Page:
In addressing the challenges and concerns of the UK’s print industry, it’s important to remember over 8,600 companies employ over 122,000 individuals and enjoy a gross annual turnover of £13.5 billion. The UK market is the fifth largest producer of printed materials in the world. It’s a powerful player and it will survive the significant challenges facing the industry at present.
There has been a critical decline in the publishing print division (magazines, books, reference books, catalogues and newspapers) due to the “new media” explosion (social media, eBooks). Road maps have been replaced by sat navs and smartphone apps. Search engines have superseded reference materials and books, marketing budgets are focused on and committed to email advertising and websites.
These digital commodities have replaced printed materials and the publication print sector is set to decline an average of 3.7% over the next five years.
In comparison to other developed European countries, the UK economy has been rather stable. So far, an immediate post-Brexit financial fallout has not occurred. It’s expected that any downturn will concentrate on already stressed sectors such as graphics and publication products.
Print media marketing
By 2019 it’s expected that just 5% of marketing budgets will be dedicated to physically printed material, due of course to more profitable marketing opportunities emerging from social media and mobile devices.
While sector turnover has been comparatively stable, the print industry has shown a downturn in the number of employees and companies. There are two elements driving this decline, one a past influence and one a contemporary factor. The fallout from the 2008 recession such as decreased profit margins meant that not all print industry companies survived. By 2012 this situation had stabilised and print industry incomes began to climb. Secondly, advances in automation and production processes have caused a reduction in the overall numbers of employees.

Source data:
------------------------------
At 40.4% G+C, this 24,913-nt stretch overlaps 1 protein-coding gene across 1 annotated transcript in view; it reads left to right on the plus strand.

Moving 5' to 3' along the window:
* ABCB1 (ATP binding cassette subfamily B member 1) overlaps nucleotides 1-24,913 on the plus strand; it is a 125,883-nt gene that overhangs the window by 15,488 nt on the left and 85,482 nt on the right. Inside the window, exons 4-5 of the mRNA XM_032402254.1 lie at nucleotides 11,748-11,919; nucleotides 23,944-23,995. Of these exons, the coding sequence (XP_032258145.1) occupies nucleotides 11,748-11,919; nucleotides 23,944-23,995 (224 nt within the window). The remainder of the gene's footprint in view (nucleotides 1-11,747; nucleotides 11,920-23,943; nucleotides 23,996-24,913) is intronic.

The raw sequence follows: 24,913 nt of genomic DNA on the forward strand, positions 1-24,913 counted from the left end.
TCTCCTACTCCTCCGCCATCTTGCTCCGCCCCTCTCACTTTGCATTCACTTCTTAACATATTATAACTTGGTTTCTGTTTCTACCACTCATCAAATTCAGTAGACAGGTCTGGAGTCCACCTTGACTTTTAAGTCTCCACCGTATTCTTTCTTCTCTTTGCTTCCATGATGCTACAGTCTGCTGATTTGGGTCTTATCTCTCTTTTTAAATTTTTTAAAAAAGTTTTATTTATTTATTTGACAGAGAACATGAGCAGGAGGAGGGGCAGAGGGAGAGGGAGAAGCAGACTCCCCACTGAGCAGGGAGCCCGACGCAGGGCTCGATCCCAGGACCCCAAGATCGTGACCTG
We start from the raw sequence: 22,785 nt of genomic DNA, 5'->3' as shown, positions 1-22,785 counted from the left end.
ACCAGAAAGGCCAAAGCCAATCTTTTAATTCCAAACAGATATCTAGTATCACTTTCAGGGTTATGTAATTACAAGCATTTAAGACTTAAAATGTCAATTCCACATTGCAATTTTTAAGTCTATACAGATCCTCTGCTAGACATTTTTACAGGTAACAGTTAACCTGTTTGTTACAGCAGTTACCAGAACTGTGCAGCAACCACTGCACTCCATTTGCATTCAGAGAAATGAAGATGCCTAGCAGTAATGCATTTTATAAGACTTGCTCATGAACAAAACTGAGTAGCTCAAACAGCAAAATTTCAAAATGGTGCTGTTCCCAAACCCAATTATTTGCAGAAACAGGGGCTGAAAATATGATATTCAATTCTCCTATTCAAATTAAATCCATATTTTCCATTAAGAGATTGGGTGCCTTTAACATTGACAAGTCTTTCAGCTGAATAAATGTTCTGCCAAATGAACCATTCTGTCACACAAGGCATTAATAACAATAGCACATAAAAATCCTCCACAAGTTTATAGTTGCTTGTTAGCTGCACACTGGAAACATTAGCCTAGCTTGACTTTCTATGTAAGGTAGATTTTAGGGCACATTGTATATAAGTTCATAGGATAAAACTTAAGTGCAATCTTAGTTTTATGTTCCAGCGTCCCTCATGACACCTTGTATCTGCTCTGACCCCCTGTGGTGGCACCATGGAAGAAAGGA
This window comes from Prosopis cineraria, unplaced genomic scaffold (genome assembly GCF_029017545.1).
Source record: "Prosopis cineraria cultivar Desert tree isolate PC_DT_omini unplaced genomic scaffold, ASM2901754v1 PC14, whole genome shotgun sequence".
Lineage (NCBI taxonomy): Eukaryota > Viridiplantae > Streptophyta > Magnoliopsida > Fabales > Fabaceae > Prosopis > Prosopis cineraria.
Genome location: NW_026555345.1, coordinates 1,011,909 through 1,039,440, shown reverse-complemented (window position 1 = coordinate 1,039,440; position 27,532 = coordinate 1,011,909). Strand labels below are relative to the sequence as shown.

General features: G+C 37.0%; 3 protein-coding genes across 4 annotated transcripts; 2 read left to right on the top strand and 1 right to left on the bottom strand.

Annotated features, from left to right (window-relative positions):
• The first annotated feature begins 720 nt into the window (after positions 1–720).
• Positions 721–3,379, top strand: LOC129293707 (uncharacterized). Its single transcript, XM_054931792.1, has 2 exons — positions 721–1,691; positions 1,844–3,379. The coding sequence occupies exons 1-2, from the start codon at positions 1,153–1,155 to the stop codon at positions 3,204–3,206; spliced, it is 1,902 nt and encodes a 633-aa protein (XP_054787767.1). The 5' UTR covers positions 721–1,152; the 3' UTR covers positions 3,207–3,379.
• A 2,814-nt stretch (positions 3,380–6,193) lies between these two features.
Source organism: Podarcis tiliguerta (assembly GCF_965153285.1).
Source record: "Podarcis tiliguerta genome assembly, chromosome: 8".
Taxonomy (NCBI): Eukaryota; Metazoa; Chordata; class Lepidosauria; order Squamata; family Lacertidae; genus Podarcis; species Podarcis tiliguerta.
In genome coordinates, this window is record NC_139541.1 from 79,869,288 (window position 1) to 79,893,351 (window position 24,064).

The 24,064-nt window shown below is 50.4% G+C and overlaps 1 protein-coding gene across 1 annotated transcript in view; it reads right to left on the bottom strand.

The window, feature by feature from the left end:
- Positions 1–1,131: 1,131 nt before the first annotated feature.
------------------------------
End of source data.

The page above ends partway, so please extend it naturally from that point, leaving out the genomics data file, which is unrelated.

Fixed capital investment
The development of improved production processes mentioned earlier comprises fixed capital investment. Demand has changed direction, from sheet-fed litho to digital, and this is expected to carry on. As a result, companies are choosing the growing digital print market over high volume long run requisitions. Interestingly, cut sheet continues to dominate twice the current market share of digital print.
The challenge of raw materials
It’s expected that crude oil prices will continue to climb, which means the already higher cost of raw materials such as carbon black (10% increase in 2016), hydrocarbon resins (5%) and mineral oils (20%). Drastic shortages of sulphate-based TiO2 due to the Finland Huntsman fire and China’s new production restrictions will receive full analysis and projections in the coming months. Hanjin Shipping’s bankruptcy has further compounded the pressure, as has the increase in transfer times from China and India, as well as cancellation and reduction of routes. Print industry companies need to consider their supply chain and manage the challenges accordingly.
We’re developing, not dying
The majority of the challenges facing the print industry emanate from the consequences of industry development and evolution. Overall, print companies across the industry are doing the right thing: adapting and developing their products in line with new markets and consumer demand. The future is bright.
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